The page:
To Fumo, there are a multitude of reasons that Nevada should repeal capital punishment. There’s the cost, the necessary but lengthy appeals process, the unacceptable likelihood of wrongful convictions. And then there are the families of victims. It’s a fallacy, he said, that the death penalty brings closure to the families of the murdered. “The person on death row sometimes outlives the parents or siblings or spouses and survivors of the victim,” he said.
Fumo was on the Assembly’s judiciary committee the last time a repeal bill came up. It was March 29, 2017, and the committee met that day solely to consider AB 237, which would eliminate capital punishment and apply retroactively, clearing the state’s death row, which, according to The Intercept’s dataset, currently houses 78 people.
Among those at the hearing that day was Cynthia Portaro. It was just one day shy of the sixth anniversary of her son Mike’s murder. She was there to testify in favor of the bill.
On March 30, 2011, Mike, a 22-year-old aspiring musician, was selling tickets to his upcoming show when he was gunned down in his car in the parking lot of a Las Vegas brewery. The man who shot him had been sitting outside the brewery, smoking a cigarette. He walked up to Mike, shot him multiple times, and took off in his car.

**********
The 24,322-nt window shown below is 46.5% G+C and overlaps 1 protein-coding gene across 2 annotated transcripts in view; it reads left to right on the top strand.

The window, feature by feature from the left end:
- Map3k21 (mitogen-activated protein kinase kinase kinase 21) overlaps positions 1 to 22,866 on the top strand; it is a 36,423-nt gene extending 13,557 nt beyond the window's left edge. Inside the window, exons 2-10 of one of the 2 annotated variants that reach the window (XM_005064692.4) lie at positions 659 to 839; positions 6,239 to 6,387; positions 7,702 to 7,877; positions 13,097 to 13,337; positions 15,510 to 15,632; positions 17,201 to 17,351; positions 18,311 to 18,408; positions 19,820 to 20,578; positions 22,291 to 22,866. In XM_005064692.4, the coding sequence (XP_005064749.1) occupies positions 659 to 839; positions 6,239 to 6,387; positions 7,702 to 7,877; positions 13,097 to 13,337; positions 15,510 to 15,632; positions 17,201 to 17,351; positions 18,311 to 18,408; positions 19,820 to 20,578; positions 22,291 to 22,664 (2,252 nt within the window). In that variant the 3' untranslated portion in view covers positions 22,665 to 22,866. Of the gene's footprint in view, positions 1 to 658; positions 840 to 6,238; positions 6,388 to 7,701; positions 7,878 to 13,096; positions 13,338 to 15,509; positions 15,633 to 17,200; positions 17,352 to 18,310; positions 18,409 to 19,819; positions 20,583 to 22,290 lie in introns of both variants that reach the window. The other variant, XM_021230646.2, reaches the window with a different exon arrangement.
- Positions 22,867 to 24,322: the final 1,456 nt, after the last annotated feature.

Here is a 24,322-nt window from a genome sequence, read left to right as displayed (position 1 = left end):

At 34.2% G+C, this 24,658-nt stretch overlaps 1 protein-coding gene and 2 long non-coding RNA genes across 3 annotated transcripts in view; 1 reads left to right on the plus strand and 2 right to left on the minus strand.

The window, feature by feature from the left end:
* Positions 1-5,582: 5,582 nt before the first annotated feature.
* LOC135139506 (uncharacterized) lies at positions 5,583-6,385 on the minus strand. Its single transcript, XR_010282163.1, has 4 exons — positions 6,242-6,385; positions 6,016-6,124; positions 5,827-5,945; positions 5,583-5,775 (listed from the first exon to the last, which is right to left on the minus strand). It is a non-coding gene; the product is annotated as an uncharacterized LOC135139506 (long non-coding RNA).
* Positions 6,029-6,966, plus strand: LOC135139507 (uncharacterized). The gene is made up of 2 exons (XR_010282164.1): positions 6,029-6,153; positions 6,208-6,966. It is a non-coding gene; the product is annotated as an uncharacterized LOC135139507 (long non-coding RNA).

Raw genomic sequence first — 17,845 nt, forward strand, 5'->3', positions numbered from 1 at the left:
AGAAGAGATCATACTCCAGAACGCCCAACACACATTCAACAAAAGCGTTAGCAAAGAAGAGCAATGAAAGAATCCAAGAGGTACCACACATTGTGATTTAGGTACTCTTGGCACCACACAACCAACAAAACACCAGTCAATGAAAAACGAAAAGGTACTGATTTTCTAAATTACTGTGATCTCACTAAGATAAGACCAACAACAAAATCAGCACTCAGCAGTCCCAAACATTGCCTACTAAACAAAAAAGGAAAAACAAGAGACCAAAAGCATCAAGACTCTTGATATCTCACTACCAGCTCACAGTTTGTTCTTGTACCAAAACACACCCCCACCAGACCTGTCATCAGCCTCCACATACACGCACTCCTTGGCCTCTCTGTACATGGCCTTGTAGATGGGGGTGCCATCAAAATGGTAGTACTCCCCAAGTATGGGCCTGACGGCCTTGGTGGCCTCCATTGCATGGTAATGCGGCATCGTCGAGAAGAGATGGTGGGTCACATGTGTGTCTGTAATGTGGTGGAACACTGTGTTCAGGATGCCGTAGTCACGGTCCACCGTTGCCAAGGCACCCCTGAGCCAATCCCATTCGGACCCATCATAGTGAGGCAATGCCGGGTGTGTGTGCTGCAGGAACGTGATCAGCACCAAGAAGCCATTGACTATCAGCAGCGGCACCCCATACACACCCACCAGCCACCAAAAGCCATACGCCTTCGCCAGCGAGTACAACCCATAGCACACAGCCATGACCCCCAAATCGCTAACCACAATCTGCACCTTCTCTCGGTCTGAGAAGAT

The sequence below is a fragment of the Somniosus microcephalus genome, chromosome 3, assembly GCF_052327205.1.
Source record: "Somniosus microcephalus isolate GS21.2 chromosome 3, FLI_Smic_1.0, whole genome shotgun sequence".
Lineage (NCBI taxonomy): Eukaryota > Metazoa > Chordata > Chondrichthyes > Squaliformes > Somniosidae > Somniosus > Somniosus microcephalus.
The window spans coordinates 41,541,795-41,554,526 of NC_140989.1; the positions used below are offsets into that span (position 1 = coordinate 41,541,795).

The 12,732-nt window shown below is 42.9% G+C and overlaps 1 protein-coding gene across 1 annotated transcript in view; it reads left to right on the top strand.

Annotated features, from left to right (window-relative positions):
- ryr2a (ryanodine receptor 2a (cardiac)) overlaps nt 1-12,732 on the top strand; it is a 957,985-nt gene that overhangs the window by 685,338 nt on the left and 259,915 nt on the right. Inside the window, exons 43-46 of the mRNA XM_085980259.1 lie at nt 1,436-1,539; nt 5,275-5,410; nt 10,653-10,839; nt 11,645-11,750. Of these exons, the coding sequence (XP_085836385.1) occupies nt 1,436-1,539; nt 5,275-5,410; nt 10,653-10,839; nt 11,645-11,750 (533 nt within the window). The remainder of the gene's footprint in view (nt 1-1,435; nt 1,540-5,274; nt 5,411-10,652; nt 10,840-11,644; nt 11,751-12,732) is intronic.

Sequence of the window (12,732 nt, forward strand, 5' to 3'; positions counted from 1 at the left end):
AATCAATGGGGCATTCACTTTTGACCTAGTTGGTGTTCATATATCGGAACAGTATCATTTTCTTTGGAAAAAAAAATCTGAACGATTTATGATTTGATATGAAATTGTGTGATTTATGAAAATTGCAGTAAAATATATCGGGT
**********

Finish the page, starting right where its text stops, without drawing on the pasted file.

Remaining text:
It was 3:30 a.m. when the cops came knocking on Portaro’s door. She knew someone was dead — she just didn’t know who. Three of her five children were home; Mike and his brother and their father were all away. “I never even fathomed it would have been one of my kids,” she recalled this spring, sitting with her dog outside a Starbucks on a busy boulevard that cuts through the city’s west side.
With the help of surveillance video and DNA on a cigarette found under Mike’s body, the cops arrested 22-year-old Brandon Hill. He was charged with murder and the Clark County District Attorney’s Office said it would seek the death penalty.
Portaro’s family, mired in grief, supported the move, but Portaro couldn’t bring herself to attend the hearings that endlessly postponed the trial. Her husband attended every one. The case slogged through the court system for more than three years. In the meantime, tragedy again struck the family: Portaro’s daughter was killed in an ATV accident; then, in November 2014, Portaro’s husband died.